If you are a careless consumer committing the cardinal sin of ignorance — uttering nonsense phrases like, “All wine is the same,” — find a northern Californian. He or she will explain the actual order of things and send you on your way on the proper course.
Forget simple delineations like red and white; wines made from identical grapes grown on different sides of the same hill can smell, taste and make you feel different. This isn’t smugness, this is called “living.”
But wine is a secondary pursuit. California’s marijuana harvest is worth more than its haul of wine grapes. Advocates of cannabis have long resisted comparisons to alcohol — marijuana is safer than booze, they say, and nobody ever heard of medicinal whiskey — but they attract the same level of conscientious consumer. That is, annoying know-it-alls who can detect hints of lavender, fuel-oil and coffee in marijuana — then tell you, with accuracy, where it was grown.
And if packs of Marlboro marijuana cigarettes are ever sold at 7-Elevens (and they almost certainly will be) mass-market marijuana will be preceded by high-end cannabis marketed and sold under tightly-controlled and regulated regional appellations. Just like wine.
Anticipating this, a group of cannabis cultivators and aficionados in Mendocino County have been busy smelling, tasting and smoking marijuana grown on different hillsides in different climates throughout the region—and divvying up a map of the county into distinct marijuana appellations, just like nearby winemakers do.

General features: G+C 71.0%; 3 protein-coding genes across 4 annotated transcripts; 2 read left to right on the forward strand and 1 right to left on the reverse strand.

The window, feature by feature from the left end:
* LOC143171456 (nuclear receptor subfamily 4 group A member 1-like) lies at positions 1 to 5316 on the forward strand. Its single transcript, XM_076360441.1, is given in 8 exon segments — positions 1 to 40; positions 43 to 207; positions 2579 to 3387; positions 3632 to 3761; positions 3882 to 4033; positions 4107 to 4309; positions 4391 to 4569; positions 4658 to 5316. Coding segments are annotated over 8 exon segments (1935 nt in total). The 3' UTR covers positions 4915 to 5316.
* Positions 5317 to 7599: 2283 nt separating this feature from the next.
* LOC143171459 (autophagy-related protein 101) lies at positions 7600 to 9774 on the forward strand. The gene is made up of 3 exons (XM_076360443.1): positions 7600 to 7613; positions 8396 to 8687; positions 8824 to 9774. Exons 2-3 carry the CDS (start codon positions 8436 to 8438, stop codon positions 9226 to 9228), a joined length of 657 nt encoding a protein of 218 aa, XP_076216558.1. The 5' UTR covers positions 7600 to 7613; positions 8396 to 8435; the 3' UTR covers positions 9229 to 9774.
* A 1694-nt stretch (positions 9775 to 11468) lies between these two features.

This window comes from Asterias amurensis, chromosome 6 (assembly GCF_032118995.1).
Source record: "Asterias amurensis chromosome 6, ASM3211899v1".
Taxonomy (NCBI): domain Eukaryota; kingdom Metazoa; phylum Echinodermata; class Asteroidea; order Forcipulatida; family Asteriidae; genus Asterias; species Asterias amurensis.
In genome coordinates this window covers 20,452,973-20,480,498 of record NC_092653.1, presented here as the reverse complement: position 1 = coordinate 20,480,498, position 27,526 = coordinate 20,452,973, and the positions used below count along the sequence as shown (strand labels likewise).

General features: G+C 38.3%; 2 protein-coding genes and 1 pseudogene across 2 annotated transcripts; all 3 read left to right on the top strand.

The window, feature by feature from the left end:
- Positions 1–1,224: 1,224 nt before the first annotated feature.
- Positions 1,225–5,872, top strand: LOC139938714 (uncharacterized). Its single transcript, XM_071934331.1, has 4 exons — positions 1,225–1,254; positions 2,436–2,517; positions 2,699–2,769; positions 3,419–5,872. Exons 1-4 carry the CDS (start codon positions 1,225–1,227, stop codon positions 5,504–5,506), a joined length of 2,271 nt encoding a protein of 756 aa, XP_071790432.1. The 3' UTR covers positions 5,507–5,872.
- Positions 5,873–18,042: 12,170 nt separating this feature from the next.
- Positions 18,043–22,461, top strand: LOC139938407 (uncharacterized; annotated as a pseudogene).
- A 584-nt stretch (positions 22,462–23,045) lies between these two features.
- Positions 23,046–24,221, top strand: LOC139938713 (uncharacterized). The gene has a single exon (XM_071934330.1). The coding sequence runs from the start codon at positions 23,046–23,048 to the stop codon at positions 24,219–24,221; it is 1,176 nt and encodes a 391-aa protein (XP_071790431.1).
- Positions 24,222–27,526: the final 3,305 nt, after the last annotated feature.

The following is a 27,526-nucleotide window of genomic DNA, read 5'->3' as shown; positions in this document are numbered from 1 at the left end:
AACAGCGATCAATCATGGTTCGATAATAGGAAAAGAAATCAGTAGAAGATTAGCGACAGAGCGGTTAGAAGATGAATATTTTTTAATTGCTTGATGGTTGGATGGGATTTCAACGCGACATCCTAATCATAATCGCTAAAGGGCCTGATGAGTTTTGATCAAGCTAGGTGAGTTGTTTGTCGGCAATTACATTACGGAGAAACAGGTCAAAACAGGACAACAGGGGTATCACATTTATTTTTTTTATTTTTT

This is now drawing national attention: Justin Calvino, a marijuana grower, and one of the chief organizers of the Mendocino Appellation Project, recently took the Wall Street Journal on a Mendocino county weed tour.
By now, even casual cannabis consumers accept that various strains of marijuana will smell, taste, and act upon the body and mind in different ways. Even nonsmokers may be able to recognize the words “indica” and “sativa” and identify one as an “upper” and the other as a “downer.” That knowledge base is just as limited as divvying up wine into “red” and “white.”
But just as important as what strain you grow is where you grow it: the concept of “terroir,” central to wine, is being applied to marijuana.
Cannabis grown in the fog belt near the rocky Lost Coast, Calvino explained to the Journal, will have hints of moss and salt air — it’ll smell like its home. Another strain from another valley, uniquely suited to the particular growing season in that microclimate, tastes like “lavender and gas,” grower Brett Canady told the Journal.
Part of the push for hyper-localized marijuana definitions is economic. When recreational marijuana becomes available over the counter in California, small farmers want to make sure they have a cut of the market.
Marijuana appellations is swell marketing, and has a state sponsor: The local state senator is behind a proposed update to California’s nascent marijuana industry regulations that would put strict controls on who can and can’t use cannabis bywords like “Humboldt” and “Mendocino.”
But are these unique flavor profiles unique to “the Emerald Triangle” — the remote, rural and forested hillsides where cannabis cultivation flourished in no small part because it was far away from law enforcement?
Master grower Ed Rosenthal isn’t so sure — he believes the hot, flat and dry Central Valley (where much of the nation’s supermarket produce is grown) is better-suited to the cannabis plant than rocky hidden valleys in Mendocino County.
Flash-forward five years. I have two joints. One’s from 7-Eleven, the other is from a cut of Humboldt Royal Kush. Will you be able to tell the difference — and which one will you want?
TELL US, can you tell the origin of your cannabis by taste and smell?